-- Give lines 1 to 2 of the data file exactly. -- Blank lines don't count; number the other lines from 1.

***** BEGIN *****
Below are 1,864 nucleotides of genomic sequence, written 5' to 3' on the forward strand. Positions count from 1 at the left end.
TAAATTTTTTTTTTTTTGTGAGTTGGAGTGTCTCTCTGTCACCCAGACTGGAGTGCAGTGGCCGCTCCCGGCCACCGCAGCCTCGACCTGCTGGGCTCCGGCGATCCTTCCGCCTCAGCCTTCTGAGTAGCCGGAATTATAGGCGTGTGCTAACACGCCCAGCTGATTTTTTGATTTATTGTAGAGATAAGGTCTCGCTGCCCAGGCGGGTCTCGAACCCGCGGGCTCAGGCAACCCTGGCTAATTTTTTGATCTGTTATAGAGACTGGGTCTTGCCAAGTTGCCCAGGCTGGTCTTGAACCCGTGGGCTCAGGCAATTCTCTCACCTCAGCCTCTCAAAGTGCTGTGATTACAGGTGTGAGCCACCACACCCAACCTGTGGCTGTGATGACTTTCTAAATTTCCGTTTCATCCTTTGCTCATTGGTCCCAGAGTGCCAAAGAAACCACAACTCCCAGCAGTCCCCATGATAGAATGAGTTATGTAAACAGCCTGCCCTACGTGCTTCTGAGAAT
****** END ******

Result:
Below are 1,864 nucleotides of genomic sequence, written 5' to 3' on the forward strand. Positions count from 1 at the left end.
TAAATTTTTTTTTTTTTGTGAGTTGGAGTGTCTCTCTGTCACCCAGACTGGAGTGCAGTGGCCGCTCCCGGCCACCGCAGCCTCGACCTGCTGGGCTCCGGCGATCCTTCCGCCTCAGCCTTCTGAGTAGCCGGAATTATAGGCGTGTGCTAACACGCCCAGCTGATTTTTTGATTTATTGTAGAGATAAGGTCTCGCTGCCCAGGCGGGTCTCGAACCCGCGGGCTCAGGCAACCCTGGCTAATTTTTTGATCTGTTATAGAGACTGGGTCTTGCCAAGTTGCCCAGGCTGGTCTTGAACCCGTGGGCTCAGGCAATTCTCTCACCTCAGCCTCTCAAAGTGCTGTGATTACAGGTGTGAGCCACCACACCCAACCTGTGGCTGTGATGACTTTCTAAATTTCCGTTTCATCCTTTGCTCATTGGTCCCAGAGTGCCAAAGAAACCACAACTCCCAGCAGTCCCCATGATAGAATGAGTTATGTAAACAGCCTGCCCTACGTGCTTCTGAGAAT